According to Oracle President of Product Development, Thomas Kurian, who led off the analyst briefing, only 3 of the 13 regions have been deployed so far. More will hit their markets this year but the rollout takes time and we’ll still be talking about it next year.
Not having the regions up and running means that in some strategic places, the company doesn’t have IaaS to sell. So the $396 million is a look into a still very much expanding world. Just for fun you could say that 3 of 13 is just under a quarter of the deployment. If the other regions were running as well as the three in place the IaaS and PaaS numbers might easily be four times the reported revenue number. It’s unclear if that’s good or not since we don’t know a lot such as capacity and utilization of the existing regions, but still…
So for now, the revenue picture remains lumpy but now we have more explanation and color for the results. Hopefully this also gives financial analysts something to consider as they try to figure out what the numbers mean to investors. The rest of the market seems to expect a bright future for Oracle as its stock continues to do well despite the lumpy earnings.
There’s also discussion about renewed competition in the database market circulating after a story in The Information suggested that companies like Amazon and Salesforce were building competitive database products and would depart Oracle in the near future. I don’t agree. If for nothing else, building a database is a big effort and one that detracts mightily from a company’s primary business interests. It is dilutive of effort and cannibalistic of resources. For these reasons it should only be taken on as a last resort. That’s the way any business should look at any effort to self-source rather than go to the marketplace for needed resources.
On top of that I spoke with Parker Harris CTO and co-founder of Salesforce recently and when asked about the story he said, “We have a good relationship with Oracle and we use a ton of it. We are not getting rid of the Oracle database. We are working on technologies that add capabilities around the edges, like sandboxes. We will have SQL Server and Oracle for a long time.”
No surprises there. It’s been true for a long time that in these big markets sometimes we compete and sometimes we cooperate. In the era of the Information Utility I expect a lot more co-opetition.
Happy New Year to all of you reading this and, as Steve Gillmor might say, all of you who are not.
2018 is poised to be a busy year. I am off to San Francisco this week and next. Salesforce’s annual analyst kick-off, a day of briefings and 1:1 discussions designed to inform folks like me as well as to solicit advice happens on Thursday. Past Salesforce events like this have been eye-openers because they expose the theory and motivations for new product introductions and provide focus for several years out. The crew at Salesforce is exceptionally well versed in how to carry this kind of thing off. For starters, they bring out technologists and executives we don’t often hear from or about. Second, they open the kimono a fair bit so what I learn might stay under NDA for a while. So safe to say that even if the temperature in Boston hadn’t been flirting with absolute zero for the last couple of weeks, I’d still be looking forward to the event.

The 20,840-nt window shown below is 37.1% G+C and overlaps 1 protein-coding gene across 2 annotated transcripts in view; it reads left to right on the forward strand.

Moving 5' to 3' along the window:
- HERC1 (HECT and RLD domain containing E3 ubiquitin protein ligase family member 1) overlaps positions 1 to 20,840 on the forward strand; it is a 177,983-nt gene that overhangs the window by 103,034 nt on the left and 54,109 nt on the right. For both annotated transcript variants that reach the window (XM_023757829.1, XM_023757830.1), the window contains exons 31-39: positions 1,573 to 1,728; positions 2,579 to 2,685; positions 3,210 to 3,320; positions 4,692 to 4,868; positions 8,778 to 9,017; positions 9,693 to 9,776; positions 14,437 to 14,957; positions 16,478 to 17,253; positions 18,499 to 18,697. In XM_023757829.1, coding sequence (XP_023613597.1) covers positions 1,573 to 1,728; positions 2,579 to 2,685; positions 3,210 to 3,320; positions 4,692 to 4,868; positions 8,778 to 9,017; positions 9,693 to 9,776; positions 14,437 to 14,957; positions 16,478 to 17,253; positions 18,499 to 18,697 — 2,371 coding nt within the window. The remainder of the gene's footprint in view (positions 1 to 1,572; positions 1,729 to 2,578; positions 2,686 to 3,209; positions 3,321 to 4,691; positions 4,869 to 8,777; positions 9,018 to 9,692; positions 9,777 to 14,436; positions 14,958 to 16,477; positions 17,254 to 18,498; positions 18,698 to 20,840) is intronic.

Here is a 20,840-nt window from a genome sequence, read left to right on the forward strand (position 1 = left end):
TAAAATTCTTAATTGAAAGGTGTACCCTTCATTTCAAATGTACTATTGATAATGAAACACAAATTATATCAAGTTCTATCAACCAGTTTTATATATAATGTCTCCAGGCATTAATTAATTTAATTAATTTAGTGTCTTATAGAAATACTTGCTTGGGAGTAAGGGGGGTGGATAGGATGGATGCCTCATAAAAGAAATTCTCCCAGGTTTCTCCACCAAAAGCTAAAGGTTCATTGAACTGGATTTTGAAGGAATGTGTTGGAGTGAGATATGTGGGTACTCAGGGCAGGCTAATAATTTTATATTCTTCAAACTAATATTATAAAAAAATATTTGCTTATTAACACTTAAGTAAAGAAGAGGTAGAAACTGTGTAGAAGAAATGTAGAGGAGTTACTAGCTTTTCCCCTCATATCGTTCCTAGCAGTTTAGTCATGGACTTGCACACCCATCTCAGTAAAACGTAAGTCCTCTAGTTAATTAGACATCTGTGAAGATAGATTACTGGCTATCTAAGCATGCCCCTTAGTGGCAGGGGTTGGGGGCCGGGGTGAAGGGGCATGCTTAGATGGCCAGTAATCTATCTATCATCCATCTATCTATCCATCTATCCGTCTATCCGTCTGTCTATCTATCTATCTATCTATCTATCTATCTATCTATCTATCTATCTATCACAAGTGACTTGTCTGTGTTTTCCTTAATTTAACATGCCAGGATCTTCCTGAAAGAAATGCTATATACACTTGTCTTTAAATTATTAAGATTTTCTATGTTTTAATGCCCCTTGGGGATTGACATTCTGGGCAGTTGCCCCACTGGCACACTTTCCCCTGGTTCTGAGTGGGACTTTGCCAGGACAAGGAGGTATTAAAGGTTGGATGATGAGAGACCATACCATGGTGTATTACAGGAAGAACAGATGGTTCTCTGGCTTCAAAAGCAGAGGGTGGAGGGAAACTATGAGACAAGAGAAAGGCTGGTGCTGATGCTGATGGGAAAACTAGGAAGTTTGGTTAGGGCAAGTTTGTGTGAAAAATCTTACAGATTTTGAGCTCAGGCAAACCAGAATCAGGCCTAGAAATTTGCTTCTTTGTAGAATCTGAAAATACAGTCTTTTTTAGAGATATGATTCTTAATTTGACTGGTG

Just to show how competitive it is in CRM and cloud computing these days, Oracle is not wasting time either. I will attend their analyst kick-off the following week. It will be a very different but still illuminating event because they have a lot to say about positioning their IaaS, PaaS, and SaaS solutions in the modern marketplace. Oracle’s recent earnings jumps show the company is once again a powerful competitor at the leading edge of a new part of the industry. Oracle’s big question/issue will be how they intend to encourage their installed base to begin the Herculean effort of moving to the cloud. Hint: favorable pricing won’t get the job done. So as much as I want to hear more about the autonomous database, self-patching, advanced security and all the rest of the technology, I’ll also be interested in understanding their perceived path to market. Two things you can be sure of is that Oracle has some of the brightest minds in the business and they don’t like failure.
We’ll talk. Watch this space or email me.